TCTI: Too Crazy To Ignore
Dave Ross
brianhare_biohphoto.jpg
Brian says scientists have found that dogs are more like infants than many primates. Many scientists were excited to find out why that is and understand dogs better and his book reviews what's been learned since science got excited about dog psychology. (Photo courtesy Brian Hare)

Brian Hare has evidence to back up your claim that your dog is a genius

If you think your dog is genius, you may not be projecting.

Oreo, Brian Hare's childhood dog understood where to go when Brian would point. But as an undergraduate, his college adviser said dogs don't understand gestures.

The adviser was wrong.

Thus began a journey for Brian that would turn him into a dog expert - and the director of the Duke University Canine Cognition Center. Brian is the co-author of "The Genius of Dogs: How Your Dog Might Be Smarter Than You Think." And you should know this isn't your average dog owner's manual.

"If you turn to the back, there is over 70 pages of references," Brian told KIRO Radio host Dave Ross. The book is backed up by scientific research - most of which has been done over the past 10 years.

Brian says scientists have found that dogs are more like infants than many primates. Many scientists were excited to find out why that is and understand dogs better. His book reviews what's been learned since science got excited about dog psychology.

Take gestures, for example - something that Oreo understood. What we know is when little kids begin to learn language and participate in culture one of the things that scaffolds their ability to turn into adults is their understanding of human gestures.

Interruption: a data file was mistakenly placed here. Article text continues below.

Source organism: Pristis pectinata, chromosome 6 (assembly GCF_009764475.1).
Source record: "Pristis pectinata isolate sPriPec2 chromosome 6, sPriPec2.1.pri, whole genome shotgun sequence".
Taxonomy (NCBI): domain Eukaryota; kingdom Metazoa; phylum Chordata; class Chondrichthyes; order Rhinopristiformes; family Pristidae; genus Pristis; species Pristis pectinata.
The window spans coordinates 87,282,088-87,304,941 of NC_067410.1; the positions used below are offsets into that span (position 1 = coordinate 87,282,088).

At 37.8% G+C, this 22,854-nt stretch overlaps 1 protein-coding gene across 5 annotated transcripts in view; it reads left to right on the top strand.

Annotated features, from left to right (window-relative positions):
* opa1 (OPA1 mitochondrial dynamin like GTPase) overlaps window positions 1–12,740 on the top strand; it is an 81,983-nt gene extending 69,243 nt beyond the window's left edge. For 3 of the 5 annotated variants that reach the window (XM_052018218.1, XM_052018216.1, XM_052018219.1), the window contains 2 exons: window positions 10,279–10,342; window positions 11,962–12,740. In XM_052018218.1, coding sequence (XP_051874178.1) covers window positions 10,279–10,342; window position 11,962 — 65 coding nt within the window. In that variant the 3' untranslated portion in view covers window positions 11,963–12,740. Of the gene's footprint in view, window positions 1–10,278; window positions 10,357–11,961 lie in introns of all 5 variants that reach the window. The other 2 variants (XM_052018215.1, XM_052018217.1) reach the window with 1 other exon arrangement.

Brian's adviser suggested they play some games with kids, "and what we found is the dog that I had grown up with was doing many of the things that children do, but that our closes relatives, like bonobos and chimpanzees don't do, which was a real surprise."

Not only can your dog understand when you point in a direction, but according to Brian, they can make inferences too.

While dogs can take in what we're trying to tell them, they can also make inferences about what you're trying to communicate. They also infer what they can and cannot do when you can see them.

The latter is something that isn't often associated with dogs being clever, but Brian says it should be.

While your dog might not try to sneak a snack from the kitchen table when you're in the room, they may try if you leave them to their own devices.

"When dogs are sort of disobedient it's not because they don't understand. It's that they're being really sophisticated in choosing when they have to listen to us, or when they can ignore us."

How do dogs choose their favorite people? Brian says their is evidence that dogs watch how people interact. The dog knows when someone is nice to someone else.

Let's not forget, dogs communicate through olfactory signals. Their perceptive nose helps police dogs smell out bombs, or even detect cancer in people.

One of Brian's favorite stories of late, is about a dog in Japan. "[The dog's been trained] to smell your breath to tell if you have colon cancer. [The dog's] as effective as a colonoscopy - so I would possibly raise my hand for the dog smelling my breath to the colonoscopy."

And their nose, is why, no matter how smart they are and how many times you tell them not use the neighbor's lawn as the bathroom, they'll keep going back. That's how your dog and the neighbor dogs communicate with each other.

Alyssa Kleven, MyNorthwest.com Editor
Alyssa Kleven is an editor and content producer at MyNorthwest.com. She enjoys doting over her adorable dachshund Winnie - named for Arcade Fire front-man Win Butler.
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